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Old 17 Nov 2003, 09:10 pm
Chris Driscoll
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Default '92 accord brake pad replacement

It's about that time, and I'm wondering how difficult a job it is to replace
brake pads myself. And, if available, a diagram to make the job a bit easier?

I still plan on taking it somewhere to get an estimate and probably get the work
done there as well, but I may ask them if I can watch the mechanic do the job.

I'm not really sure what tools are required or anything like that.. I'd just
like to be able to do this on my own in the future and just looking for some
advice here .

Thanks,
Chris
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Old 18 Nov 2003, 04:24 am
Eric
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Default Re: '92 accord brake pad replacement

Chris Driscoll wrote:
>
> It's about that time, and I'm wondering how difficult a job it is to
> replace brake pads myself. And, if available, a diagram to make the job
> a bit easier?


An online version of the factory service manual is available at
http://www.honda.co.uk/owner/AccordManual/index.html

Eric
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Old 19 Nov 2003, 02:01 pm
Peter O
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Default Re: '92 accord brake pad replacement

Chris,

I have just done this on my 91 Prelude & these are the key points:
1) Purchase new pads generics from reputable supplier are usually OK Honda
priginals not needed.
2) Purchase spray can of "Brake Clean" several types available & all work
well.
3) Be sure you have reliable jacks & axle stands, this is an important
safety issue & is the single most important aspect of any reapair - under no
circumstances take any avaoidable risk. I have a couple of low cost trolley
jacks of Taiwanese origin which I use together to lift front or rear, then
lower onto axle stands. Never trust any jack & do not put yourself in "at
risk position" until the vehicle is demonstrably stable on axle stands with
any wheels on ground properly chocked. Remember we often have to work on
uneven or sloping ground & the handbrake will be off so ensure the vehicle
can't move.
4) Dismantling the caliper assembly from wheel hub is straightforward but
will require ring/open end spanners of correct size, a low cost set of
spanners is OK.
5) Note carefully how the pads are fitted into the calipers as you
dismantle, there may be special shims, not where & how these are fitted.
Take a pic if digital camera available otherwise make quick drawing, its
easy to forget the detail if you get distracted or have to go do something
else.
6) Now the key point, you have to force the caliper pistons back into the
caliper body in order to accomodate the increased thickness of the new pads.
How this is done varies from vehicle to vehicle but on Hondas the pistons
are wound in, (clockwise in from memory) but this you can establish for sure
on the job. Before you do this & best before caliper dismantling, use the
spray cleaner generously to clean the whole assembly. Repeat until all items
are clean & don't breath the spay.
The pistons are not easy to grip & turn, but I found a regular pair of
"Plumbers multi-grips" laying in my toolbox, adjusted to accept the piston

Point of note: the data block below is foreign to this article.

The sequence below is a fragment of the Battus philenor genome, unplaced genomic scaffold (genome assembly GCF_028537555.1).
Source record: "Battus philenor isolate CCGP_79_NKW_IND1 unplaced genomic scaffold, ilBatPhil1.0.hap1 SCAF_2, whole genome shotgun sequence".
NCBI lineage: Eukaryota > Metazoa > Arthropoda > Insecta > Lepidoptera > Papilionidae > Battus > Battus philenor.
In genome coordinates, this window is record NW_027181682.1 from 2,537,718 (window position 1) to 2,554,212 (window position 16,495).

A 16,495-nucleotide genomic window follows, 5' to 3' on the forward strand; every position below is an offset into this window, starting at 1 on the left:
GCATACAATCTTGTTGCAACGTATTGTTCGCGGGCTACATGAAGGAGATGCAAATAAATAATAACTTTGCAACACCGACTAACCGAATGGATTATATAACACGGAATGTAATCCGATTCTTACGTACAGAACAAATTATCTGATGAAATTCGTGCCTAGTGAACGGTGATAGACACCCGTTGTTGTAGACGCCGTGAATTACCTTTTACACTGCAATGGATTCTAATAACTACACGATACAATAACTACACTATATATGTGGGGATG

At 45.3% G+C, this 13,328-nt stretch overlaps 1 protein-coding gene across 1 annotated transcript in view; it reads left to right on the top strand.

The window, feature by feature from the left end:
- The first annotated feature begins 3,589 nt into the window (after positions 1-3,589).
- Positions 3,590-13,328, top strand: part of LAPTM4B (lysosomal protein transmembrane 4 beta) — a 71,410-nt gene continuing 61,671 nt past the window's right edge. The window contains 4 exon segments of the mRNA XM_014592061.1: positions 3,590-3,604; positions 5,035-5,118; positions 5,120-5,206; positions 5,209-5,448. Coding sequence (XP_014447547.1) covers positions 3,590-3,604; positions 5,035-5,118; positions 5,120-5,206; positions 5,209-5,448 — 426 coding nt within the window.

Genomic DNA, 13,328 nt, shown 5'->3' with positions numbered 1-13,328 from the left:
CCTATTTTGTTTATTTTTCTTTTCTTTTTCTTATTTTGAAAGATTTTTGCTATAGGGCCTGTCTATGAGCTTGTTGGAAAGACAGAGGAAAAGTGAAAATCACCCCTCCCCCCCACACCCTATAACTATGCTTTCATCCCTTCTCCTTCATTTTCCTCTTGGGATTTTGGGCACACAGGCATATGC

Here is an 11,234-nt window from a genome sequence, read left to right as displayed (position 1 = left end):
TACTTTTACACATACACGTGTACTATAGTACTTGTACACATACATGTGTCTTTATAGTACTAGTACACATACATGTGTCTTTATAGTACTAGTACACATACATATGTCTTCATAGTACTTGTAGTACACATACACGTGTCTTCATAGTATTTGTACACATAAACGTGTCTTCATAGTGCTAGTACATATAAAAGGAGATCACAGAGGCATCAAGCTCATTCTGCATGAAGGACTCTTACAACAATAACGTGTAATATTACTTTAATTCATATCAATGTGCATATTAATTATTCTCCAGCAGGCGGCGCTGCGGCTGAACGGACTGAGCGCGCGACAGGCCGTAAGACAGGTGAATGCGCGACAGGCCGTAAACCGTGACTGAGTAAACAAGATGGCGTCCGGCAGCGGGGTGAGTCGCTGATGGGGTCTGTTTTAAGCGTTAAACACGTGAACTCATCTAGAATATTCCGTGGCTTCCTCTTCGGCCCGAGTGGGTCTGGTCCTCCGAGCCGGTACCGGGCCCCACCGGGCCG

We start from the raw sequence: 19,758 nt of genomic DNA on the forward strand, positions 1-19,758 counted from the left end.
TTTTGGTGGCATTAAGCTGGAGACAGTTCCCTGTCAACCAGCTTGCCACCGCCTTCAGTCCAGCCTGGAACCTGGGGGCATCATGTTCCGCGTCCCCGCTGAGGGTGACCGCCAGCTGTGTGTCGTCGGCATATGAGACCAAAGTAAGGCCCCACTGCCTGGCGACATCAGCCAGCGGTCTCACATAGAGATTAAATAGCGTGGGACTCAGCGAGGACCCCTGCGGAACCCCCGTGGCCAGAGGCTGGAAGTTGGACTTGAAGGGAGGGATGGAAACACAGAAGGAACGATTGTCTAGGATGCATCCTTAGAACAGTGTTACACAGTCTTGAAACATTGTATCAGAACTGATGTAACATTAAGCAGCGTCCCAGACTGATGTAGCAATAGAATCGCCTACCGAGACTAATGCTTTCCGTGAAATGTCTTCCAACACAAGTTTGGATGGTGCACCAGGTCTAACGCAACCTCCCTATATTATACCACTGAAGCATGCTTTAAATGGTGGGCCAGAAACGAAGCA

diameter, did the job just fine, a few degrees at a time. Be careful not to
destroy the seal boot around piston base. Prior to this you may need to
clean grime from piston walls which may not clean up with the spray alone,
use any convenient product; steel wool, nylon abrasive cloth, fine
carborundum paper etc.
I used a 6 inch steel rule to measure my progress & to ensure I did not
overwind the pistons, fairly simple & staraightforward.
Note that this may cause fluid loss from brake fluid reservoir, just place
rags around to mop up.
6) Before reassembly you will need to decide whether your discs require
re-machining. It's difficult to advise how you can decide this but if the
discs are badly grooved or enevenly worn or your brakes exhibited vibration
prior to repair then machining is desirable. A repair shop will rotate the
discs on car against a deflection indicating gauge to check for warping &
judge the surface by eye relying on experience.
I was able to have a mobile machinist visit the house & machine the discs in
the back of the van at quite modest cost so if this service is available I
would nachine the disca anyway just to be sure.
7) Reassemble, be sure to tighten all studs muts etc to the approv torque
needed to dismantle.
8) Optional: bleed the brakes thoroughly until you see clean bubble free
fluid. Be sure to use new brake fluid to manufacturers spec.
9) Brakes should self adjust but vigorous use in road test may be needed to
accomplish this.
Hope this is hekpful & I have all the important stuff - good luck.

Pete

"Chris Driscoll" <ack@sio.midco.net> wrote in message
news:vrj3d91s5gi3c6@corp.supernews.com...
> It's about that time, and I'm wondering how difficult a job it is to

replace
> brake pads myself. And, if available, a diagram to make the job a bit

easier?
>
> I still plan on taking it somewhere to get an estimate and probably get

the work
> done there as well, but I may ask them if I can watch the mechanic do the

job.
>
> I'm not really sure what tools are required or anything like that.. I'd

just
> like to be able to do this on my own in the future and just looking for

some
> advice here .
>
> Thanks,
> Chris



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